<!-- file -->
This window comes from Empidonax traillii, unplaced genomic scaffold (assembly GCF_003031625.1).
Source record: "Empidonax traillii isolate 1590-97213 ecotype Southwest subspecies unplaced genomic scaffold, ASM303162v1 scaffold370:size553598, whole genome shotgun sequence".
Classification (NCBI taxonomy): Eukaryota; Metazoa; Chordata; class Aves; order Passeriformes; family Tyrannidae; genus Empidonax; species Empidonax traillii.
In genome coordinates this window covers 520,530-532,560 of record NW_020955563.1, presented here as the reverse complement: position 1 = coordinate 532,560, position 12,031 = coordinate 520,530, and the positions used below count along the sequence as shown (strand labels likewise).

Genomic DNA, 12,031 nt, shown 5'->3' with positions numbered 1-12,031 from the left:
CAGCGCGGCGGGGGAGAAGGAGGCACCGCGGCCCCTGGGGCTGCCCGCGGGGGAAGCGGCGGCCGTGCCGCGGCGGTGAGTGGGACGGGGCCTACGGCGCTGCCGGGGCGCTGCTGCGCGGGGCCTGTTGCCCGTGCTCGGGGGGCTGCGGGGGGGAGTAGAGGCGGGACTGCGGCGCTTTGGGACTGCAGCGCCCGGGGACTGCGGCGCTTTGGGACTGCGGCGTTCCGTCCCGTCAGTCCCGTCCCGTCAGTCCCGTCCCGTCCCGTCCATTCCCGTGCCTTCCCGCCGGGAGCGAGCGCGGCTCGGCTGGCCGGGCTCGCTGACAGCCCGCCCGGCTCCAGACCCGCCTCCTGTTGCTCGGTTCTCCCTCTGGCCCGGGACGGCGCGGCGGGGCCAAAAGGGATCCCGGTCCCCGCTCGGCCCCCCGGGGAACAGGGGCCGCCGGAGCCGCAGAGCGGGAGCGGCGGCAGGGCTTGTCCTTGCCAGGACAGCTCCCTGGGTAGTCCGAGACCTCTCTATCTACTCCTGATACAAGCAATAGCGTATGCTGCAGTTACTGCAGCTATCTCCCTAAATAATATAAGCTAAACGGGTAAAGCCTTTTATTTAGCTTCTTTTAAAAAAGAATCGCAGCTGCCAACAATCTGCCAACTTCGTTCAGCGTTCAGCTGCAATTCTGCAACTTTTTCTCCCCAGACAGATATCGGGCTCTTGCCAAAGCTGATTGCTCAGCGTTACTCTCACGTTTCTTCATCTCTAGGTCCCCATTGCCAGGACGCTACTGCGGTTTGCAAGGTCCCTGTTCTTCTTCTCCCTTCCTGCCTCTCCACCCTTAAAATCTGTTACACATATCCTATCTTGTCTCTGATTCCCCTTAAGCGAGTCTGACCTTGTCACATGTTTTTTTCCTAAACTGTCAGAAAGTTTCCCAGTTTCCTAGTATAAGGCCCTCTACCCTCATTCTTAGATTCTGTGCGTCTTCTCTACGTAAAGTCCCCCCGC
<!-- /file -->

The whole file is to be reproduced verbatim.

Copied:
This window comes from Empidonax traillii, unplaced genomic scaffold (assembly GCF_003031625.1).
Source record: "Empidonax traillii isolate 1590-97213 ecotype Southwest subspecies unplaced genomic scaffold, ASM303162v1 scaffold370:size553598, whole genome shotgun sequence".
Classification (NCBI taxonomy): Eukaryota; Metazoa; Chordata; class Aves; order Passeriformes; family Tyrannidae; genus Empidonax; species Empidonax traillii.
In genome coordinates this window covers 520,530-532,560 of record NW_020955563.1, presented here as the reverse complement: position 1 = coordinate 532,560, position 12,031 = coordinate 520,530, and the positions used below count along the sequence as shown (strand labels likewise).

Genomic DNA, 12,031 nt, shown 5'->3' with positions numbered 1-12,031 from the left:
CAGCGCGGCGGGGGAGAAGGAGGCACCGCGGCCCCTGGGGCTGCCCGCGGGGGAAGCGGCGGCCGTGCCGCGGCGGTGAGTGGGACGGGGCCTACGGCGCTGCCGGGGCGCTGCTGCGCGGGGCCTGTTGCCCGTGCTCGGGGGGCTGCGGGGGGGAGTAGAGGCGGGACTGCGGCGCTTTGGGACTGCAGCGCCCGGGGACTGCGGCGCTTTGGGACTGCGGCGTTCCGTCCCGTCAGTCCCGTCCCGTCAGTCCCGTCCCGTCCCGTCCATTCCCGTGCCTTCCCGCCGGGAGCGAGCGCGGCTCGGCTGGCCGGGCTCGCTGACAGCCCGCCCGGCTCCAGACCCGCCTCCTGTTGCTCGGTTCTCCCTCTGGCCCGGGACGGCGCGGCGGGGCCAAAAGGGATCCCGGTCCCCGCTCGGCCCCCCGGGGAACAGGGGCCGCCGGAGCCGCAGAGCGGGAGCGGCGGCAGGGCTTGTCCTTGCCAGGACAGCTCCCTGGGTAGTCCGAGACCTCTCTATCTACTCCTGATACAAGCAATAGCGTATGCTGCAGTTACTGCAGCTATCTCCCTAAATAATATAAGCTAAACGGGTAAAGCCTTTTATTTAGCTTCTTTTAAAAAAGAATCGCAGCTGCCAACAATCTGCCAACTTCGTTCAGCGTTCAGCTGCAATTCTGCAACTTTTTCTCCCCAGACAGATATCGGGCTCTTGCCAAAGCTGATTGCTCAGCGTTACTCTCACGTTTCTTCATCTCTAGGTCCCCATTGCCAGGACGCTACTGCGGTTTGCAAGGTCCCTGTTCTTCTTCTCCCTTCCTGCCTCTCCACCCTTAAAATCTGTTACACATATCCTATCTTGTCTCTGATTCCCCTTAAGCGAGTCTGACCTTGTCACATGTTTTTTTCCTAAACTGTCAGAAAGTTTCCCAGTTTCCTAGTATAAGGCCCTCTACCCTCATTCTTAGATTCTGTGCGTCTTCTCTACGTAAAGTCCCCCCGC